On Friday the 13th of November, 129 (or possibly more) people were killed and more than 350 were injured in six attacks in and around Paris. These attacks are the worst France has seen in over 70 years. ISIS has claimed responsibility for the horrific attacks, which French President Francois Hollande has called “an act of war,” and on Saturday the 14th, there were several related police raids and arrests in Belgium on suspected terrorists. Just 10 months after 12 people were killed in the Charlie Hebdo Paris office by terrorists from Al Qaeda in the Arabian Peninsula for creating a cartoon that supposedly mocked the Prophet Muhammed, terrorists attacked six specific locations in and around Paris armed with explosive belts and machine guns, with the aim to kill as many people as possible. ISIS has claimed responsibility for the attack; their claim has been unconfirmed but the U.S “has no reason to doubt it,” according to a senior U.S intelligence official. All seven terrorists are dead; several perpetrated suicide bombings and others detonated their explosive belts when the police came.
President Hollande was attending a France-Germany friendly international soccer match at Stade de France, one of the targeted sites when the bullets started flying. After learning of the impending bloodshed the president was evacuated at halftime. The other locations that were attacked by terrorists were the Bataclan concert hall, where the majority of the deaths occurred and a hostage situation ensued early Saturday (local time); Le Petit Cambodge, a Cambodian restaurant; Rue de la Fontaine au Roi, a popular walking street; La Belle Equipe, a restaurant; and Avenue de la Republique. At the Bataclan, where the most fatalities occurred (at least 80), American rock band Eagles of Death Metal was performing until gunshots rang out and the band hurried backstage and escaped out the back door. Parisians offered up their homes to those fleeing the attacks.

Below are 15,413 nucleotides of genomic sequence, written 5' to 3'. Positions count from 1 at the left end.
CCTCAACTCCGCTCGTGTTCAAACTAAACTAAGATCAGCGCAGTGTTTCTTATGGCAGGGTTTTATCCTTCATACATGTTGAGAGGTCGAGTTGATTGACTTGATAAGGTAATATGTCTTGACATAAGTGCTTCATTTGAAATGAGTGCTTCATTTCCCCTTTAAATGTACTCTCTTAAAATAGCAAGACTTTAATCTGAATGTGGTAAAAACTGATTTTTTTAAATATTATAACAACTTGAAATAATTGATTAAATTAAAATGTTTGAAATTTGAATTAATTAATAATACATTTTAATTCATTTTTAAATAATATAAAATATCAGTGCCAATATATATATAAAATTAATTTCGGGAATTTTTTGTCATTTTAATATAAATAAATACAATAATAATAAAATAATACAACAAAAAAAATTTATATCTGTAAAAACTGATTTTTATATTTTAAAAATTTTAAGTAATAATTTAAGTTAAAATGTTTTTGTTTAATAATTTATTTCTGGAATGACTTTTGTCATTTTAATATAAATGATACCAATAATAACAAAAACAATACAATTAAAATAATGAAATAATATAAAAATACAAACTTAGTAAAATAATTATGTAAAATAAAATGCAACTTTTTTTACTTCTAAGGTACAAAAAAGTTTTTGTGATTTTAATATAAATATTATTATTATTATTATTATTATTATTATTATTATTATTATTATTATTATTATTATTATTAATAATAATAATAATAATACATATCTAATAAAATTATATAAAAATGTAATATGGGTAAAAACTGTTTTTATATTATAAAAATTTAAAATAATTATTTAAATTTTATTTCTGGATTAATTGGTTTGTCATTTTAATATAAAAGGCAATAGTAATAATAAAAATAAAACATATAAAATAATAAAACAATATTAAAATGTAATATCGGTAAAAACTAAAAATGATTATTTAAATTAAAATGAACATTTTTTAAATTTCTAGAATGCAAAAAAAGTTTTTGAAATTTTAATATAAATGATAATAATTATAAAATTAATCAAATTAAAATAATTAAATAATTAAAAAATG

Analysts had expected an attack but didn’t think that ISIS had the skill to pull off an attack of this caliber. An American woman was reportedly killed in one of the restaurants that the attackers began shooting in, and several more Americans were injured. Many of the victims remain unidentified until the dozens of bodies have been recovered. President Hollande vowed that France’s response to the attacks would be “ruthless” and it is thought that France will step up their airstrikes in Syria and maybe increase their ground forces.
There has been an outpouring of support for France, among world leaders and regular people on social media. #ParisAttacks, #JeSuisParis, and #PrayForParis are popular hashtags used to tweet or Instagram support to the victims of these horrific acts of violence. World leaders including President Barack Obama, Queen Elizabeth II, Prime Minister David Cameron, President Vladimir Putin, and Chancellor Angela Merkel have offered their condolences to President Hollande and the people of France as they mourn this loss and become even stronger than ever.
image credit http://time.com/health/